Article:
BAGHDAD, (Reuters) – Iraq hopes to have security control of all its provinces by the year-end, the national security adviser said on Wednesday, underscoring the government’s growing confidence in its own forces.
Mowaffaq al-Rubaie was speaking at a ceremony where U.S.-led troops transferred security responsibilities for southern Shi’ite Qadisiya province to Iraqi forces.
The handover puts Baghdad in control of security in 10 of the country’s 18 provinces, all mainly Shi’ite or Kurdish areas. “We aspire to reach to the 18th province before the end of this year. God willing all provinces will be under the control of the Iraqi security authorities before the end of this year,” Rubaie said in a speech broadcast on state-controlled Iraqiya television from the Qadisiya capital of Diwaniya.
The growing confidence Iraqi leaders have in handling their own security affairs has been partly reflected in suggestions by Prime Minister Nuri al-Maliki that a timetable be set for the withdrawal of U.S. soldiers in Iraq.
The level of U.S. troops is a key issue in November’s presidential election battle between Republican John McCain and Democrat Barack Obama. McCain supports the Bush administration’s current strategy, while Obama wants a timetable for withdrawal.
Lieutenant-General Lloyd Austin, the No. 2 U.S. military commander in Iraq, said the handover in Qadisiya was “yet another demonstration by the democratic government of Iraq that it is making progress for providing for all its people”. Bad weather delayed a ceremony due late last month for Iraqi forces to take over security in Qadisiya.
The U.S. military has said bad weather also delayed a security handover last month in Anbar province, a former Sunni Arab insurgent stronghold in the west. Anbar will be the first Sunni Arab province to come under Iraqi security control.
Diwaniya was one of several cities in Iraq’s Shi’ite south that saw fierce fighting between anti-American cleric Moqtada al-Sadr’s Mehdi Army and government forces in late March. It has been largely calm since then.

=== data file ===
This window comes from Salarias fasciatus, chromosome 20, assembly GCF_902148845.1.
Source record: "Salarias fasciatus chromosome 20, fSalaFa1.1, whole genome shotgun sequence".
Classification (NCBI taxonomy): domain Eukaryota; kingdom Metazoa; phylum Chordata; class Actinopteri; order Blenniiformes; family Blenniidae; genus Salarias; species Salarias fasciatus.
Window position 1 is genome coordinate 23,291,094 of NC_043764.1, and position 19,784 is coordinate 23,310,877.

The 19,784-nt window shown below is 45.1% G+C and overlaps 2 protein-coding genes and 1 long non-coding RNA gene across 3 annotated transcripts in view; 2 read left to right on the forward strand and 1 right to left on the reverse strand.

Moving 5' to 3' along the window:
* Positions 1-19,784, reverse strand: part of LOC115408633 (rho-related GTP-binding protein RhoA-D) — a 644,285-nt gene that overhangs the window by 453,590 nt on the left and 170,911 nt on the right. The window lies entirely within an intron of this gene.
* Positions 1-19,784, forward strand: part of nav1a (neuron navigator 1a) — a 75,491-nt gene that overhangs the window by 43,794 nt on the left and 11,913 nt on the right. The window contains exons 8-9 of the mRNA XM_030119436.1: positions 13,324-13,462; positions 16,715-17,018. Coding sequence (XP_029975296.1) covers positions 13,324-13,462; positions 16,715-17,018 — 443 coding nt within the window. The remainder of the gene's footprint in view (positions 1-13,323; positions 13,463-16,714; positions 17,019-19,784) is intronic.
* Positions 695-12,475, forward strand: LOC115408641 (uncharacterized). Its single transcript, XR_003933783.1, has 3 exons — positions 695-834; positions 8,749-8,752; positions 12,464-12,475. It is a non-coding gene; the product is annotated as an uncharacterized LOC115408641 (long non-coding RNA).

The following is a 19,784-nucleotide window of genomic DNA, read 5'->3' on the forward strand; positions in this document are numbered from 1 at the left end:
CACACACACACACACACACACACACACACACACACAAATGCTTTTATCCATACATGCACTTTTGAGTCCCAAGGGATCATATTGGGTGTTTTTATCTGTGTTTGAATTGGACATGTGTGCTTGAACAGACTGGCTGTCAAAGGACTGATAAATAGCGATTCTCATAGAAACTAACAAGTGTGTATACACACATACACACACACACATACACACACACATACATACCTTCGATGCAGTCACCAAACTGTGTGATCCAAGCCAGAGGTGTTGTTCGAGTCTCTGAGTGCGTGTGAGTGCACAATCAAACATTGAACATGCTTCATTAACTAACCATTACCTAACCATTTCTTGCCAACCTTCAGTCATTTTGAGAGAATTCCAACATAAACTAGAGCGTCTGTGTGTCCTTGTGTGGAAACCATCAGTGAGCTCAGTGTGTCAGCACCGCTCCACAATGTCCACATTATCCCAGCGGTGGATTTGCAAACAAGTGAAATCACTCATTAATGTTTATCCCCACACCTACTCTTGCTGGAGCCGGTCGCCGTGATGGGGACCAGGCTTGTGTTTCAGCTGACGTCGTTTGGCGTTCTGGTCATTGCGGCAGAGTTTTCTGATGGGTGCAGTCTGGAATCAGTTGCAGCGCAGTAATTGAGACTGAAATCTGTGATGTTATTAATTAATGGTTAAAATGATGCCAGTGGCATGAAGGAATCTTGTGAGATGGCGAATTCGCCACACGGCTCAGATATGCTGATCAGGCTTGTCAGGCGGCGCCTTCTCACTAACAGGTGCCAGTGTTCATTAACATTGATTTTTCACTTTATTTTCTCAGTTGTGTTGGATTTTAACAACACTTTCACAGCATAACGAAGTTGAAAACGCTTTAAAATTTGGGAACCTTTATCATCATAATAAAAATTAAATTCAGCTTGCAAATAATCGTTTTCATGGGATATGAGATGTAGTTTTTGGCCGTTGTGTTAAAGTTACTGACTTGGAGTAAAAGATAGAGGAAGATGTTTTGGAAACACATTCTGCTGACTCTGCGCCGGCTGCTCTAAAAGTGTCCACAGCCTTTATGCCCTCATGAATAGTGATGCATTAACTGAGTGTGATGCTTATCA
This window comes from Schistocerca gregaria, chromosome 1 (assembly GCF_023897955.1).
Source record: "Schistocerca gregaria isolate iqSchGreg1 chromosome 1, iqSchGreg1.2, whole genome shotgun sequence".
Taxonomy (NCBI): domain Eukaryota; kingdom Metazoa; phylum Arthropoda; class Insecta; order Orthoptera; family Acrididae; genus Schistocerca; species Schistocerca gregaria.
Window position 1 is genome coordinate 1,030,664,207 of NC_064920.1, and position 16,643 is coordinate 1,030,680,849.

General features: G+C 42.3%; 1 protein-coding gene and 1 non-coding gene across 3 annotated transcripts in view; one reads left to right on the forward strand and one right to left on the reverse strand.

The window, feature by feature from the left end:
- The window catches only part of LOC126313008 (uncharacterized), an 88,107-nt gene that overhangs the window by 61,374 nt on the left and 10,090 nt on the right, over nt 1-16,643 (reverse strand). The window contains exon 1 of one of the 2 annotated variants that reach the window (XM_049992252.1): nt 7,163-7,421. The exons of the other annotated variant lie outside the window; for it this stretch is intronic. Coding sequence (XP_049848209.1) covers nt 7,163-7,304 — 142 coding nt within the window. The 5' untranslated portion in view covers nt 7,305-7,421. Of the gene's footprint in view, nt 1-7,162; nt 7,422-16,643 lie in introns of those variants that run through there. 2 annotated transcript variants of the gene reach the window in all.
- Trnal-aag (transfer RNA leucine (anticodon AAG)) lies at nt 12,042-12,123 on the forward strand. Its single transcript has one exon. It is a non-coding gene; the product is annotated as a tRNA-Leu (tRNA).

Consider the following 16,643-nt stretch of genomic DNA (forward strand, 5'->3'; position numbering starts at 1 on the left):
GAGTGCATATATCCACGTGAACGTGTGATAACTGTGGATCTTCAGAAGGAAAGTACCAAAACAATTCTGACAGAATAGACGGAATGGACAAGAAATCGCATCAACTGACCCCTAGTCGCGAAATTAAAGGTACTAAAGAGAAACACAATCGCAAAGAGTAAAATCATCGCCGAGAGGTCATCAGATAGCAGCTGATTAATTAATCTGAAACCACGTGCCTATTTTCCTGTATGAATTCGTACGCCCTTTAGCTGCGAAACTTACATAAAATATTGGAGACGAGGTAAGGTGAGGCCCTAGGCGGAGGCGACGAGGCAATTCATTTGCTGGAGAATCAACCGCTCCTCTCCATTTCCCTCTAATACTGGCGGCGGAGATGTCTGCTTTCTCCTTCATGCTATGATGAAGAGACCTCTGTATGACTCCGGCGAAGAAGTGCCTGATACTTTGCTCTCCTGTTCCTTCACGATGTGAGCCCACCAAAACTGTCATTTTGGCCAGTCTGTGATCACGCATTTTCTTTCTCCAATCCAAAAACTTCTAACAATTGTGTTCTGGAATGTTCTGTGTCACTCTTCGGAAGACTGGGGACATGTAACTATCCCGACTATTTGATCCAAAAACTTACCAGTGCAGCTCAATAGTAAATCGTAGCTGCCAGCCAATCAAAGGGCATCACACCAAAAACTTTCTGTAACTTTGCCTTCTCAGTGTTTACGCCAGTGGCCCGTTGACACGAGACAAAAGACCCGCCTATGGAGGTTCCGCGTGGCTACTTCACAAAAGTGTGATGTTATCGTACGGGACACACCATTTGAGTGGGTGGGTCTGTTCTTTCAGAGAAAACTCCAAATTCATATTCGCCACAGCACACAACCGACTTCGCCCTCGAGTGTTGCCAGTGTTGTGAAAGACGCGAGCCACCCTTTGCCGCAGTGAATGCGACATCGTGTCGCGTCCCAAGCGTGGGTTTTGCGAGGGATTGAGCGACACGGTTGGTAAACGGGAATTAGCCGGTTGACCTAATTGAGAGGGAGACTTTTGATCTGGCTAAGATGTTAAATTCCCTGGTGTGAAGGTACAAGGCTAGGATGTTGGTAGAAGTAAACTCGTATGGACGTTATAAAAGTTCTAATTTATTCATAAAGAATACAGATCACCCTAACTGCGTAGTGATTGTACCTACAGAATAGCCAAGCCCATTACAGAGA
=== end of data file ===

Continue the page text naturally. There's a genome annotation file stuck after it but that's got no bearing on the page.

Fighting flared across southern Iraq after the government ordered a crackdown on Shi’ite militias in the oil hub of Basra.
Iraq’s forces have grown, totalling around 560,000, including army, police and other units. But many units can only function with U.S. military assistance.
In late June, Austin told reporters at the Pentagon “there are no areas that we would be willing to separate out right now to dedicate specifically to the Iraqi security forces”.
When provincial security control is handed back in Iraq, U.S.-led forces generally withdraw from major population centres but can be called on to intervene in an emergency.
The Pentagon, however, said in a quarterly report that Iraqi forces could be “mostly self-sufficient by the end of 2008”.
Violence across Iraq has fallen to a four-year low, although some provinces north of Baghdad are plagued by major attacks that have been largely blamed on Sunni Islamist al Qaeda.
Bombers killed around 40 people and wounded scores in several attacks in northern Iraq on Tuesday.
Iraqi security forces are poised to launch a major crackdown in Diyala, the Interior Ministry said on Sunday.